DENVER — The U.S. Tenth Circuit Court of Appeals will hear the second of two gay marriage cases Thursday afternoon here, wrapping up the arguments phase in what is the first round of federal cases testing the constitutionality of state gay-marriage bans.
A three-judge panel a week ago heard arguments in Kitchen v. Herbert, a case from Utah, and today will hear Bishop v. Smith, a case from Oklahoma. In both cases, district court judges found state bans on gay marriage unconstitutionally discriminatory. In each case, the states appealed that decision.
The Tenth Circuit judges — Paul Kelly and Jerome Holmes, appointed by Republican presidents, and Carlos Lucero, by a Democrat — shared out tough questions to each side in the Kitchen case last week, foiling easy attempts to read which way they are leaning on the matter.
The Oklahoma case was filed in 2004 by two Tulsa lesbian couples after voters there approved a ban on same-sex marriage that also banned state clerks from recognizing same-sex marriages granted in any other jurisdictions as well. The suit targeted the 1996 federal Defense of Marriage Act and the state marriage ban. In the decade it has taken to be heard at the federal appeals court in Denver, the plaintiffs saw repeat delays and twists and turns in the case that reflected shifts in public opinion, national politics and judicial reasoning.
When the Obama Administration announced in 2011 that it would no longer defend the Defense of Marriage Act, for example, House Republicans said they would step in and defend the Act in Oklahoma. But two years later, the Supreme Court struck down sections of that controversial national law in U.S. v. Windsor, rendering moot that specific part of the complaint. The case now targets only the Oklahoma marriage ban. In January, Oklahoma District Judge Terrance Kern echoed the blockbuster ruling handed down in December by U.S. District Court Judge Robert Shelby in Salt Lake City. Shelby ruled that Utah’s law barring gay marriage “demeaned the dignity of same-sex couples for no rational reason.”
The Tenth Circuit will most likely issue a joint decision on the cases. The cases have been “fast-tracked” by the court and a decision is expected in June, although there is no set timeline.
“These cases have been fast-tracked because people’s marriages are hanging in the balance,” said Evan Wolfson, founder and president of national gay-rights group Freedom to Marry. “It’s clear the judges see this as a priority because of the suffering endured by couples who want to be married. It’s an urgent, important question.”
If the panel decides in favor of the plaintiffs and against gay-marriage bans, Colorado’s 2006 ban also would be invalidated. States attorneys in Colorado, as well as in the rest of the states of the Tenth Circuit, would likely appeal such a decision to the U.S. Supreme Court, setting up a final legal showdown.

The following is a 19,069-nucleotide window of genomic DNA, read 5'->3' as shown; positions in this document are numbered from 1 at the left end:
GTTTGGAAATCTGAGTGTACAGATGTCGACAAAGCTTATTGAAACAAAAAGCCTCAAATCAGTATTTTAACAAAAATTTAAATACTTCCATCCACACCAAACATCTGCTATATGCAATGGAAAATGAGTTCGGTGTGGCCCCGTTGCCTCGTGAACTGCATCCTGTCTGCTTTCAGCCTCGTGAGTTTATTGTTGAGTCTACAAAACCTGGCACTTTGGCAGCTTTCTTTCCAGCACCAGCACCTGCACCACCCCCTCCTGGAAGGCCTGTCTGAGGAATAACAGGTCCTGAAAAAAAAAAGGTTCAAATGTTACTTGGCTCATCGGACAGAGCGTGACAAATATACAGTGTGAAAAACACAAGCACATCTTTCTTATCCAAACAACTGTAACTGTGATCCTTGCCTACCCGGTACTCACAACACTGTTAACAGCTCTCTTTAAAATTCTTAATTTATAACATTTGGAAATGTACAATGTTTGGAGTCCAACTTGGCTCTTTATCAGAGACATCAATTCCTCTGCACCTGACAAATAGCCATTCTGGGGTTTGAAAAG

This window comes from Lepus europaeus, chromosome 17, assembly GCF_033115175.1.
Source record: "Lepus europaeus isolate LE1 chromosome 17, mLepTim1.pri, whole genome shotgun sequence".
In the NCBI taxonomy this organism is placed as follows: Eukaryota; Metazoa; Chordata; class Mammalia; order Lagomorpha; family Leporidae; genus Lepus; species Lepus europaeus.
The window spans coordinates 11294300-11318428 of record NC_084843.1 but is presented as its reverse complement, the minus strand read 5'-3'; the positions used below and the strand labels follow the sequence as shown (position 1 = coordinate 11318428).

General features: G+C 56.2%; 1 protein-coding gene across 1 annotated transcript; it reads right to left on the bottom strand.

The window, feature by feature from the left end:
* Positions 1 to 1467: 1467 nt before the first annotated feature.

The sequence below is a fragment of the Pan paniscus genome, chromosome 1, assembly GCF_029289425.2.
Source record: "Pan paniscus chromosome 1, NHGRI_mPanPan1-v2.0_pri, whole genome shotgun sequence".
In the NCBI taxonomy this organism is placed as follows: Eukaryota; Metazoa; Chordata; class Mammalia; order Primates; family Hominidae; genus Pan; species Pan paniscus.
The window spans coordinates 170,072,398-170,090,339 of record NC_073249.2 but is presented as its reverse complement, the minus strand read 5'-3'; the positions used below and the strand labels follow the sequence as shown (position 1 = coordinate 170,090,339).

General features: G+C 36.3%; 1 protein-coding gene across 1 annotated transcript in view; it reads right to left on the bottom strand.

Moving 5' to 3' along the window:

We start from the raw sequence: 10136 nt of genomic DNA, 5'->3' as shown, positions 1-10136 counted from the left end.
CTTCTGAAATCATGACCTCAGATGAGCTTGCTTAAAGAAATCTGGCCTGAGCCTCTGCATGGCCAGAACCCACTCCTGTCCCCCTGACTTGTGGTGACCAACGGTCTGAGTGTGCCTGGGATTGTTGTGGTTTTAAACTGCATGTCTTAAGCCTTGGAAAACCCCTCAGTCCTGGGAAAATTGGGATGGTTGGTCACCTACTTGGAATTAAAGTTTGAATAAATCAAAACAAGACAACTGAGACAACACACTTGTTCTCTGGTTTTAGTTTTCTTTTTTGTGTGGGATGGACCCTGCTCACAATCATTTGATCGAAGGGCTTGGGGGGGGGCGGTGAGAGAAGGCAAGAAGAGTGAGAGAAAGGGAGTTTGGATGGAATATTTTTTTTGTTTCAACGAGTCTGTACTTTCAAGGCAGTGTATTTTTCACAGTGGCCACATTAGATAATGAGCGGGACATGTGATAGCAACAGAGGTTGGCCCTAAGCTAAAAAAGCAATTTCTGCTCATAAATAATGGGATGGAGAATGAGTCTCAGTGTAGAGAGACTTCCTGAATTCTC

The Tenth Circuit covers a conservative middle- and mountain-west region that includes, Colorado, Kansas, New Mexico, Oklahoma, Utah and Wyoming.
Arguments today begin at 1:30 p.m. at the Byron White Courthouse. Last week, the courtroom and an overflow chamber where proceedings were live streamed were packed with news crews and members of the public.
Since the beginning of the year, just three-and-a-half months after Shelby’s ruling in Salt Lake City, nine cases striking at same-sex marriage bans have lined up at federal courts around the country — the cases in Utah and Oklahoma at the Tenth Circuit, but also cases from Virginia, Texas, Kentucky, Michigan, Ohio, Tennessee and Nevada. The cases landed on dockets in rapid succession at five of the country’s eleven federal appeals court circuits.
The parties to the lawsuits before the Tenth Circuit could ask the court for an en banc review, where all of the active judges on the circuit court rehear the case. It is up to the court to grant such a request. An en banc review would likely add a year’s time to any decision.
There are twelve active seats on the Tenth Circuit Court of Appeals. Eleven are filled — six by judges appointed by Democratic Presidents Clinton and Obama and five appointed by Republican Presidents George H.W. Bush and George W. Bush. There are three judges from Colorado, one from Kansas, two from New Mexico, two from Oklahoma, two from Utah and one from Wyoming.
Roughly 60 gay marriage lawsuits currently are wending their way through the nation’s courts.
Reporters and activists will be tweeting today’s proceedings at #10thCircuit.
[ Image of the Byron White Courthouse in Denver by writRhet. ]